Much concern was expressed about the need to give maximum support to those grievously injured in body and in mind. My hon. Friends the Members for East Devon (Hugo Swire), for Newbury and for Mid-Sussex (Nicholas Soames) and the hon. Member for Bridgend (Madeleine Moon) spoke about that. In that connection, when it comes to reintegration of grievously wounded people into society, I welcome the emergence of organisations such as Soldier On!, which is organised by a very able young man called Nicholas Harrison, who is determined to find ways in which an employment agency can be created in order to get people who have lost limbs into civilian work so that they can live their lives earning and working their own way.
My hon. Friend the Member for Mid-Sussex stressed the absurd duplication of top-level bureaucratic posts, while my hon. Friend the Member for Salisbury (Robert Key) was as robust as he always is on both Trident and the carriers, adding a detailed study of the potential of the Hebrides missile-testing range.
My right hon. Friend the Member for Fylde (Michael Jack) referred to the dangers of cyber attack, to which I would add the dangers of electromagnetic pulse attack. People are constantly talking about the possibility of rogue states getting nuclear weapons and using them to attack other countries directly, but a single nuclear weapon used by a rogue state and exploded above a target country could well do irreparable damage to its infrastructure without directly attacking the country itself. My right hon. Friend also stressed, as always, the vital importance of the aerospace industry and the necessity of keeping it as an essential part of our defence industrial base.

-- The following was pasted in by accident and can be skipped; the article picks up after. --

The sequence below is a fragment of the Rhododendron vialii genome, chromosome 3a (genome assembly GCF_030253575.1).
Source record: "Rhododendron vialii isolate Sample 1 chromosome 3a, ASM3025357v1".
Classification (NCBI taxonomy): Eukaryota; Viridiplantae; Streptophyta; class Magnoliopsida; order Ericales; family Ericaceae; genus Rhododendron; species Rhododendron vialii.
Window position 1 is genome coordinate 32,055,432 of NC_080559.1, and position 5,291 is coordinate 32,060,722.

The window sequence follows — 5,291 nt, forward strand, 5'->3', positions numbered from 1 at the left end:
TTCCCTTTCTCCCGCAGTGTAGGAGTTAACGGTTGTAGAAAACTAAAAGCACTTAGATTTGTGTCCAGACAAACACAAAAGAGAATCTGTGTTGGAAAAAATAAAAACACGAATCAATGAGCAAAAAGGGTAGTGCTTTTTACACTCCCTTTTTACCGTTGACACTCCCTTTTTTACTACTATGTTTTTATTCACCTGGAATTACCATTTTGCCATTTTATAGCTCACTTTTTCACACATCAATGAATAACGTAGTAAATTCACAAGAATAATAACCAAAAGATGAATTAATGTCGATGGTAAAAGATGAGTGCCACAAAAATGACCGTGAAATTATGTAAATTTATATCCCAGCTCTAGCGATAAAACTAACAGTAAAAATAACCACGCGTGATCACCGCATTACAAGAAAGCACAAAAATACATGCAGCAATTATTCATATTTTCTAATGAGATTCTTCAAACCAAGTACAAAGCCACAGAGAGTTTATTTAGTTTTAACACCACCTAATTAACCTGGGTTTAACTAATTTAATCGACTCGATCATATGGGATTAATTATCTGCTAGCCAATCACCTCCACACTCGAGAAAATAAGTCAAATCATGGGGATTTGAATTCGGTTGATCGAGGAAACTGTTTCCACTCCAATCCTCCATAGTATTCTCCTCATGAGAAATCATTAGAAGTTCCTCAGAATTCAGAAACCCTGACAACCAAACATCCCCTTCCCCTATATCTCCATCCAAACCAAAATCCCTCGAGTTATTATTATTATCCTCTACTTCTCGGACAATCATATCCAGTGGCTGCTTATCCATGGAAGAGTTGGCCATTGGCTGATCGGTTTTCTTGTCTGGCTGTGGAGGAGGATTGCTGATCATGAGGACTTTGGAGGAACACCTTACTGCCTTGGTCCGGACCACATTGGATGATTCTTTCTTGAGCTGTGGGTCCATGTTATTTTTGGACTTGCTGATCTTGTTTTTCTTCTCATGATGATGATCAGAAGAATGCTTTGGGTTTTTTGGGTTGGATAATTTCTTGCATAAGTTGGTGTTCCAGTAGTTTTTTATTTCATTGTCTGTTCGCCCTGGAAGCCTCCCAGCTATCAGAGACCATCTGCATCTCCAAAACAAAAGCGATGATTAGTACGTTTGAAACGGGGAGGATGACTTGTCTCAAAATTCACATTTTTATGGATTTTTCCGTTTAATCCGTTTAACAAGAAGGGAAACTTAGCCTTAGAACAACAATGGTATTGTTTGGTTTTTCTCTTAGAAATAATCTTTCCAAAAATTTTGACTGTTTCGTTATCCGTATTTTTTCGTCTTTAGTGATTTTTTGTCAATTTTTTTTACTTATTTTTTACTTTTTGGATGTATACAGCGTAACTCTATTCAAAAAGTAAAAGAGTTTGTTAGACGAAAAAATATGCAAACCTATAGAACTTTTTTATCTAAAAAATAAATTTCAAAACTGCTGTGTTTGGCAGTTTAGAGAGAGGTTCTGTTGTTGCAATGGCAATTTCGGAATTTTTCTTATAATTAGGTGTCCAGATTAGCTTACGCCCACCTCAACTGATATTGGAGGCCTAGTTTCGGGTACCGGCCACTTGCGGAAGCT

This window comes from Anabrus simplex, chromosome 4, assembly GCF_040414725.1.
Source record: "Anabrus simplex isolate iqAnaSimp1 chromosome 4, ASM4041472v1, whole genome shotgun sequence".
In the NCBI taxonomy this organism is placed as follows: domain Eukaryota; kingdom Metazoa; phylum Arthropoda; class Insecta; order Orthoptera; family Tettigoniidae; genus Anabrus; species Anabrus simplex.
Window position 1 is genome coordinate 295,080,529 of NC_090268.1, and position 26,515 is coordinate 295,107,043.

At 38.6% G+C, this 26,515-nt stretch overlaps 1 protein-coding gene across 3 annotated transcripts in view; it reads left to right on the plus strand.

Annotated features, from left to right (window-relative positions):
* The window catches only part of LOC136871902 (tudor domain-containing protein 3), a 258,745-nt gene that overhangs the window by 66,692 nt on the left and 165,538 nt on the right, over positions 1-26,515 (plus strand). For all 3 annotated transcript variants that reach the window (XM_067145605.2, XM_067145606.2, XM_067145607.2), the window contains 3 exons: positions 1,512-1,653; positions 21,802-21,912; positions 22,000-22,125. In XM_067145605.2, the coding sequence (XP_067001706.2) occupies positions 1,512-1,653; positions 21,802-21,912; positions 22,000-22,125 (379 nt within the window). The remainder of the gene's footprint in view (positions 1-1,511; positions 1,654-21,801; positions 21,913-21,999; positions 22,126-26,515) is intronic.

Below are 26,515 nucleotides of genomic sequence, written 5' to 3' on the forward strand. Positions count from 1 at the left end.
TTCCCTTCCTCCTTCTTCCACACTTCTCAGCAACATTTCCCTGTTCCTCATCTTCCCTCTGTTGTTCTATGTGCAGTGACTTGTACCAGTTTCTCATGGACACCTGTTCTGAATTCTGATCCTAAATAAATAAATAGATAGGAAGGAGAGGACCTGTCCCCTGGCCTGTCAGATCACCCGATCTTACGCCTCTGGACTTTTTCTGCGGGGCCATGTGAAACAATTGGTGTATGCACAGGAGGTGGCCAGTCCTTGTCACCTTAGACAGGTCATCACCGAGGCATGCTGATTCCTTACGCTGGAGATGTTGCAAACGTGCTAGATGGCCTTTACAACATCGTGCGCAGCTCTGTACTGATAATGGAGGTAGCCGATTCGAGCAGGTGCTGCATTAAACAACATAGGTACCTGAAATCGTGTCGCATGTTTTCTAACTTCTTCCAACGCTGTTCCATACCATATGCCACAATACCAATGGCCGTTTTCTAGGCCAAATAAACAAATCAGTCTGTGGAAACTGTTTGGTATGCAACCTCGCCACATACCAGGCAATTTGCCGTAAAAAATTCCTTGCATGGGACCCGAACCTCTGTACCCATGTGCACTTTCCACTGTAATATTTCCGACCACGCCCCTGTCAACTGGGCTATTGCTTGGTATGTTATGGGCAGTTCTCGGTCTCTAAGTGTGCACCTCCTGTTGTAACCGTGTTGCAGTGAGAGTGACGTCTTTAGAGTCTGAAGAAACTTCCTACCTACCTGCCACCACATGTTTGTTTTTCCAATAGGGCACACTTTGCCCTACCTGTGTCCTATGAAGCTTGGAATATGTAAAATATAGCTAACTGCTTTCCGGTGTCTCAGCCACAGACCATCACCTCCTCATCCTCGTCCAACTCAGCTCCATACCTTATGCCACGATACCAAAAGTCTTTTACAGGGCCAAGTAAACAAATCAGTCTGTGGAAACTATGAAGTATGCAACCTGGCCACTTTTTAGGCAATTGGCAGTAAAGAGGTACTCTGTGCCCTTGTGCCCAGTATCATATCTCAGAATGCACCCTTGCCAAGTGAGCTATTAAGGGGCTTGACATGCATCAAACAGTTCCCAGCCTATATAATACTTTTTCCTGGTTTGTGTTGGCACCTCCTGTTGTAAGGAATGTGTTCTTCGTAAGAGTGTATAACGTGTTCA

Huge concern was expressed about the threat to future reserves. Apart from the robust comments of the shadow Secretary of State, we heard contributions from the Chairman of the Defence Committee, from my hon. Friends the Members for Mid-Sussex and for East Devon and especially from my hon. Friend the Member for Canterbury (Julian Brazier), who has shown a long dedication to the cause of the reserves. When the Minister replies, will he tell us whether the Government will guarantee first not to extend the non-payment of the Territorial Army beyond this simonth period and, secondly, not to extend it to the Army Cadet Force as well?
I must stress to Ministers that people in the reserve forces do it not for the money, but for the training and the love of it. My own modest career as a seaman in the Royal Naval Reserve would not have appealed to me if I had not had a ship to go to sea on at the weekends as part of my training. If such training is cut off from people for six months, we may well find that, even if the tap is turned on again at the end of the process, such crews are no longer available.